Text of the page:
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Find more Picture-Book Science
Diana Sudyka has provided gorgeous illustrations for several science-based picture books—I’m looking at you, Sometimes Rain (2018), authored by Meg Fleming; When Sue Found Sue (2019), by Toni Buzzeo; What Miss Mitchell Saw (2019), by Hayley Barrett; and How to Find a Bird (2020), by Jennifer Ward. Her newest project is Dear Treefrog, written by Joyce Sidman and reviewed in this issue, which follows a girl who just moved to a new town and the treefrog she observes through the year’s changing seasons. Here we talk about her process and the intersection of art and nature.
Smith: What about Dear Treefrog made you want to illustrate this story?
Sudyka: I was familiar with Joyce’s other books and I really loved the way that she wrote. So, when I saw this manuscript, I thought the story was unique in how it used the idea of a tree frog to communicate the feelings of a child that was lonely or isolated. I thought it was so beautiful the way that she did that.
Smith: Did you have to do much frog research for this?
Sudyka:I had to do a little bit. I quickly realized that I don’t draw frogs very often, so I had to get comfortable drawing frogs. Thankfully, Joyce is a wonderful observer and photographer of the natural world. She very graciously provided me with a lot of her photographs of tree frogs, which were beautiful and very helpful, but I didn’t feel like I had to do a lot of deep diving in terms of research.
Smith: You mentioned using Joyce Sidman’s photos. Do you sketch while you’re out hiking or observing, or do you take pictures to reference later as you begin drawing?
Sudyka: It’s all pictures now. I used to keep a nature journal and sketch, and then smartphones and Instagram came along. I take lots of photos, which are my main reference points. But also my backyard. I do a lot of gardening and I’m trying to learn and do as much as I can to create a natural habitat in our yard because that’s something I love and feel strongly about. I’ve got this land, and I’ve learned a lot from it. Everything that I do there is all over the books I’ve illustrated—and definitely in Dear Treefrog.
Smith: Generally speaking, what do you hope that kids will get out of your illustrations?
Sudyka: I really want kids to value being outside and value the environment that’s around them. You don’t have to live in the country or near a forest preserve to do this. The more children get outside and observe nature, the more they’ll feel connected to it. I believe that this is critical for us as humans, as a species. I want kids to understand that they are part of nature, wherever they live, whether they’re Black or white.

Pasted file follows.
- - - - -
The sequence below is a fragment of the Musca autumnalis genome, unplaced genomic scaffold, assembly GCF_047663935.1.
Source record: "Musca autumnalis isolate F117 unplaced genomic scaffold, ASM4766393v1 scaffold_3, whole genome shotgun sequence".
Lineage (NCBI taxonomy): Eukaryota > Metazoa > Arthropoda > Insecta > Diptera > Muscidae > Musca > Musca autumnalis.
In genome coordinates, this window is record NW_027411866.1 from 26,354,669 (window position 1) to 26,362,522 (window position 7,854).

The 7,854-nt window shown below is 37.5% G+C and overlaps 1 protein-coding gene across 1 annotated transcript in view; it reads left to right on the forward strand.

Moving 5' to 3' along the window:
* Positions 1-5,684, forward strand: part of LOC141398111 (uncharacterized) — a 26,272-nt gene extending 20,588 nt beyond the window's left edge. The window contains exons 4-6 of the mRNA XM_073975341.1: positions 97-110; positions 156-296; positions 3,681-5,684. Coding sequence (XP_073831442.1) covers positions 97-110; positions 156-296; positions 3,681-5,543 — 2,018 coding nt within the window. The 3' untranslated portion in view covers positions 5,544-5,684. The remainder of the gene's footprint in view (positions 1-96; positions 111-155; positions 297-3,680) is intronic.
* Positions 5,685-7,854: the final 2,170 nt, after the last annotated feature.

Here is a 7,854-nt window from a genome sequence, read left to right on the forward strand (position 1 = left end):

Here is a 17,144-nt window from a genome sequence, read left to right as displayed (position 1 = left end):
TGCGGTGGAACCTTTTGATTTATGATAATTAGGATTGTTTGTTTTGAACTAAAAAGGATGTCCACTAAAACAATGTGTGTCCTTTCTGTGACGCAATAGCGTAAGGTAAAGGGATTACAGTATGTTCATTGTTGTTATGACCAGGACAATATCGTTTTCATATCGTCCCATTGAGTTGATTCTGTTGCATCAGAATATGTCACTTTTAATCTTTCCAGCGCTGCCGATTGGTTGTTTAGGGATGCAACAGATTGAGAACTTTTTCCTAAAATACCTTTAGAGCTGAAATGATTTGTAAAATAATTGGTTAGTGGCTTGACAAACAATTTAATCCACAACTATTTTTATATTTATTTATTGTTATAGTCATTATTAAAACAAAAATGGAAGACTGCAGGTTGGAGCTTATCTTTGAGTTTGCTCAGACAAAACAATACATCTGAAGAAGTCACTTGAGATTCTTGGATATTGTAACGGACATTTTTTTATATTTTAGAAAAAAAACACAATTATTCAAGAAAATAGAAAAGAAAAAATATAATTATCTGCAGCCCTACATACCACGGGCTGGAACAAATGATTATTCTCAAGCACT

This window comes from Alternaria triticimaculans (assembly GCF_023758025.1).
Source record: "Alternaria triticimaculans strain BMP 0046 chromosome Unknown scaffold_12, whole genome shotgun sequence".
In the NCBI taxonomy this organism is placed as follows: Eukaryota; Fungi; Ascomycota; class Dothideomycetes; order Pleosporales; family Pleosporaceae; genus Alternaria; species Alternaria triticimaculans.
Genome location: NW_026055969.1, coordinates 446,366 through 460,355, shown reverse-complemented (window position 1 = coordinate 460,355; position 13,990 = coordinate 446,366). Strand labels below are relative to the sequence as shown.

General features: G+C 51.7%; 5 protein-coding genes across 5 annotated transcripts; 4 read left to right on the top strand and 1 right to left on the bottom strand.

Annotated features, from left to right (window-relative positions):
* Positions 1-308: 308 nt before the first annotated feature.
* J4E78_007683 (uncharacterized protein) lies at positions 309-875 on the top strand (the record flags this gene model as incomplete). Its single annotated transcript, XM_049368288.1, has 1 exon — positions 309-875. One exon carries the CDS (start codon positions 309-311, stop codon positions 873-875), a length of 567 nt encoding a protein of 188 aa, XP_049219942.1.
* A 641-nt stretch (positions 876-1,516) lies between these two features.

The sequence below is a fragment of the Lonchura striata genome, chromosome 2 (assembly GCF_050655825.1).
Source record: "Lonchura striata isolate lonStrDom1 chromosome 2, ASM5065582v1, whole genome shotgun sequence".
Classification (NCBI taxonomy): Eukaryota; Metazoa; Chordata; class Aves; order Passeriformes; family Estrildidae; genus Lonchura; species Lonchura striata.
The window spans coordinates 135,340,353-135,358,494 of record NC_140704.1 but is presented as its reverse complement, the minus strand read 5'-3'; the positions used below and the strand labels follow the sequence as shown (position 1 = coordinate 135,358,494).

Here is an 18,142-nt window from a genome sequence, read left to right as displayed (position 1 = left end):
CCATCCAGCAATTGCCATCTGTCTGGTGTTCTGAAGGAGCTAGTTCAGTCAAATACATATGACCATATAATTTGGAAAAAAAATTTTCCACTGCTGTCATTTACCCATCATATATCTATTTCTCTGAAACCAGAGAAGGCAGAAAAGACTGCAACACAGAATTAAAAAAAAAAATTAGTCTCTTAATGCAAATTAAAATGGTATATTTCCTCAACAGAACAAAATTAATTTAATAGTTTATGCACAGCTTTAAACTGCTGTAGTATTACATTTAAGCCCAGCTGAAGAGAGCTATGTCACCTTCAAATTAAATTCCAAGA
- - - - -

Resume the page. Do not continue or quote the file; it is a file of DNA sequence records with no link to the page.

Smith: Speaking of fostering connections with nature, I love how your illustrations balance the details of the natural world with the wonder it invokes, such as when you fill a person gazing at the night sky with stars. It’s a beautiful yet child-friendly depiction of a large concept.
Sudyka: That is a space that, whether it’s my personal work or for a book, I very much try to occupy. I am not interested in making realistic, very scientifically accurate drawings. I’m not a scientific illustrator, although I’m very influenced by old-school guidebooks and nature guides like the Golden Guides. I want kids to have that balance between accuracy and wonder, as you said. But it’s also a way of envisioning something from a child’s perspective.
Smith: Can you talk a little bit about your artistic process?
Sudyka: Almost everything that I do is either in gouache, which is a more opaque watercolor, or watercolor on paper. My process, from sketching to final illustration, is almost entirely done using traditional media. But, in the last several years, digital has come into play a lot more. I use digital tools, like an iPad Pro, mainly for editing, cleanup, and enhancing things. It typically takes me around six months to complete a picture book.
Smith: What advice do you have for nature-loving kids who are interested in art?
Sudyka: Keep a sketchbook, make drawing a regular practice—even if you don’t have a concrete idea, and don’t censor yourself. Just get outside and pick one spot in your yard or some place that you like to go with your family, like the park, and observe it week after week, day after day, or season after season. And it’s amazing the changes that you can see and the things that you observe.
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